become standards of the American folk canon. And beyond the ring of “Tom
Dooley,” “Whiskey In The Jar,” “House Carpenter,” and “Days Of
49,” there’s an abundance of neglected gems waiting discovery.

Gordon Friesen
and Agnes “Sis” Cunningham were song collecters of a different stripe than
Harry Smith or the Warners. Founding Broadside Magazine in 1962 as a
base of operations for songwriters of topical protest, Friesen and Cunningham
were partisans of the overtly left-wing folk music fostered by the likes of
Woody Guthrie and Pete Seeger. With the rise of the civil rights movement,
student protests, and the escalating Viet Nam War, they made Broadside
a publishing and recording center for the “finger-pointing songs” of New
York based troubadours such as Bob Dylan, Phil Ochs, Eric Andersen, Malvina
Reynolds, Buffy Sainte- Marie, Janis Ian, and Tom Paxton.

The Best Of
Broadside 1962- 1988 (Smithsonian Folkways
) is a five-CD compilation of Broadside’s
brightest fomenting outrage and activism against a multitude of social evils.
Given the mission and mindset, this hefty 89 song, 5-hour plus box set will
find its strongest appeal among the already converted. The packaging,
photographs, and notes are tasteful and authoritative. Even the sympathetic,
however, will suffer some hard slogging in getting through more than a little
mediocre and boring material whose only virtue is good intentions.
Fortunately, the collection’s high points overwhelm the dull moments and
sustain a steady flow of inspiration.

The best tunes
here come from the vanguard of the 1960s folk boom. But beyond the many
sharp-edged narratives of Dylan, Ochs, and Seeger, there’s also a wealth of
stirring and under-appreciated material like Peter La Farge’s “The Ballad
Of Ira Hayes,” Bonnie Dobson’s “Morning Dew,” Nina Smone’s
“Mississippi Goddam,” Richard Farina’s “Birmingham Sunday,” and Arlo
Guthrie’s “Victor Jara.”

Revealing a
flexible attitude toward the style and substance of folk politics, The Best
of
Broadside also surprises with Friesen and Cunningham’s
openness to “personal” themes, as in Lucinda Williams’s heartbreak
ballad “Lafayette,” and raucous experimentation, on the Fugs’ “Kill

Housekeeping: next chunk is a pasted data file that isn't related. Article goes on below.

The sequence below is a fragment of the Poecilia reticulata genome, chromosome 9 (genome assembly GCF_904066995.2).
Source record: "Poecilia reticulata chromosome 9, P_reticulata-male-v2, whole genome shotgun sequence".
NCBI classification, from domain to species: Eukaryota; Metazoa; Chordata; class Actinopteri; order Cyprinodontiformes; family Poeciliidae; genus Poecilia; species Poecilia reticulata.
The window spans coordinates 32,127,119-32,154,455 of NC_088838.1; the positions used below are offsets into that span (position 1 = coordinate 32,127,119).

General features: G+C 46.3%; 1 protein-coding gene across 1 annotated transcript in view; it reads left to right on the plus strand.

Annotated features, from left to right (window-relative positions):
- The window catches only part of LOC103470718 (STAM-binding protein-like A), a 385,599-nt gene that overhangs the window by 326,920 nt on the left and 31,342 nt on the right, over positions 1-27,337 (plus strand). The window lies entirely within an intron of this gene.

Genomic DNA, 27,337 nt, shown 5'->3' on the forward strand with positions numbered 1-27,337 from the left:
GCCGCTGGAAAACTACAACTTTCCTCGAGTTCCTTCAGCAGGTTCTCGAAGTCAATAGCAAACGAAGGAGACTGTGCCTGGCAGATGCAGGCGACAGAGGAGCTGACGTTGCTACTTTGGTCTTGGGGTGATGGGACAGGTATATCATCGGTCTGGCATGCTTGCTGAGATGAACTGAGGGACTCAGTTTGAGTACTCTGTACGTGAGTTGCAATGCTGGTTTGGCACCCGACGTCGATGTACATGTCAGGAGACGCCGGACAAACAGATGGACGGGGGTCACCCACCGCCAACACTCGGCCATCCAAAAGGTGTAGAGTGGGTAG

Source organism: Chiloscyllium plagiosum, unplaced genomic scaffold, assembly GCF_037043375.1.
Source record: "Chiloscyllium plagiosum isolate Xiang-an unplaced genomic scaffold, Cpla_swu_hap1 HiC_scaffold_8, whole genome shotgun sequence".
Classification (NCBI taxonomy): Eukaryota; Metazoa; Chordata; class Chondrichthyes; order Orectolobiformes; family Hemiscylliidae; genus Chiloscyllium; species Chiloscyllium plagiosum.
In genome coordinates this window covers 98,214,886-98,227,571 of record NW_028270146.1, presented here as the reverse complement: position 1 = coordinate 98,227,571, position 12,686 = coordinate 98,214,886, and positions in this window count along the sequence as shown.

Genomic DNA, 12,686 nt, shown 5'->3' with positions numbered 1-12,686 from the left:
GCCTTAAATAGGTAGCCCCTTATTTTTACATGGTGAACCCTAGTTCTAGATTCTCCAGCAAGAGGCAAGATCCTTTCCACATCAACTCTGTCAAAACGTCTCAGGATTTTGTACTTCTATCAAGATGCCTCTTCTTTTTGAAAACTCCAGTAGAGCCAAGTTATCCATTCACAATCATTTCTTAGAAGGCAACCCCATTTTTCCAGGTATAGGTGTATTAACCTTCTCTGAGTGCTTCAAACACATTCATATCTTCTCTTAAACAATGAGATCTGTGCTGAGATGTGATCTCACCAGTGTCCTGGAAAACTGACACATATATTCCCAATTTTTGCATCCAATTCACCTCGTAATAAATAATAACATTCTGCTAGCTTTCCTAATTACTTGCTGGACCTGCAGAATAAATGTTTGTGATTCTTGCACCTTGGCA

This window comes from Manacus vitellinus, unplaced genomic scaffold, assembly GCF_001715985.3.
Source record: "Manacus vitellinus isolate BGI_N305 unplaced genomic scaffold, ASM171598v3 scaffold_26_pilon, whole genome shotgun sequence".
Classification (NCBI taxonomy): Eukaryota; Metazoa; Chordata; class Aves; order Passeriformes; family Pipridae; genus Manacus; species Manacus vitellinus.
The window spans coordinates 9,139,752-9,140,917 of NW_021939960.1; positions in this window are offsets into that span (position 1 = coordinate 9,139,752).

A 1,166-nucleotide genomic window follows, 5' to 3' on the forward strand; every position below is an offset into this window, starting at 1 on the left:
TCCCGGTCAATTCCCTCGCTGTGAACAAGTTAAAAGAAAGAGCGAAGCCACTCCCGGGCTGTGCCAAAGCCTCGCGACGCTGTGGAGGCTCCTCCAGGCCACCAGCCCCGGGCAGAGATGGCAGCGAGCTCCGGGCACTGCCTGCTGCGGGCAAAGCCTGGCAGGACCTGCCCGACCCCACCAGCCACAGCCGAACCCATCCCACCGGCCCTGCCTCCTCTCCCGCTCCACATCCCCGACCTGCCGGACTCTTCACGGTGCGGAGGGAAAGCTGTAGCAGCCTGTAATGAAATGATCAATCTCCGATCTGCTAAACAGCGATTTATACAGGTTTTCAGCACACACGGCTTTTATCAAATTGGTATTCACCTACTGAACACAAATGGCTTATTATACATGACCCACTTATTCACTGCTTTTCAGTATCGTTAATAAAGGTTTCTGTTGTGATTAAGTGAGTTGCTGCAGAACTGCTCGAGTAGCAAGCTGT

For Peace.”

Overall,
however, Friesen and Cunningham favored straightforward message tunes
delivered with the simple accompaniment of an acoustic guitar. When Bob Dylan
broke with folk orthodoxy and electrified his music in 1965, Broadside
launched a fierce editorial attack charging sell-out. To the magazine’s
credit, a defense of Dylan by Phil Ochs was also published. But electric music
was not Friesen and Cunningham’s thing. As rock music began to voice the
rebellion of the times to a wide mass audience, the significance of Broadside
began to wane. Though the magazine staggered on until 1988, its glory days
were over by the mid-1970s.

Nonetheless,
the legacy of Broadside has been rich and lasting. The magazine and the
hundreds of tracks recorded for Folkways Records’ Broadside Series
document that remarkable not-too- distant moment when a small band of
songwriters and two staunchly dedicated visionaries came together to create a
united front for radical topical song. Promoting this homemade protest on a
shoestring budget, Broadside impact rippled slowly outward through
various camps of folk, rock, punk, and rap. Today, a great bulk of the Broadside
material still calls our entire social order into question.

Final words of
tribute from Broadside songwriter, Eric Ander- sen: “Getting our
songs published in Broadside was the goal for many of us new writers.
It was as important as making our first solo albums. We lived for the next
issue. It lent a forum for discussions and outlet for honing our skills. After
all, Broadside was publishing the very ‘first wave’ of song-poet
expression right after the gray Eisenhower Cold War 50s. A social, cultural,
and political revolution was in the air. It was a dramatic time with no
shortage of topics in the air to write and talk about: civil rights, poverty,
Native Americans, the Viet Nam War, love, sex, freedom, and hopes of forging a
new path to an enlightened future…Gordon and Sis will be remembered as giant
souls in the songwriting scene…Broadside was a living struggle and a
living legacy…And I am proud to be a part of it.”   Z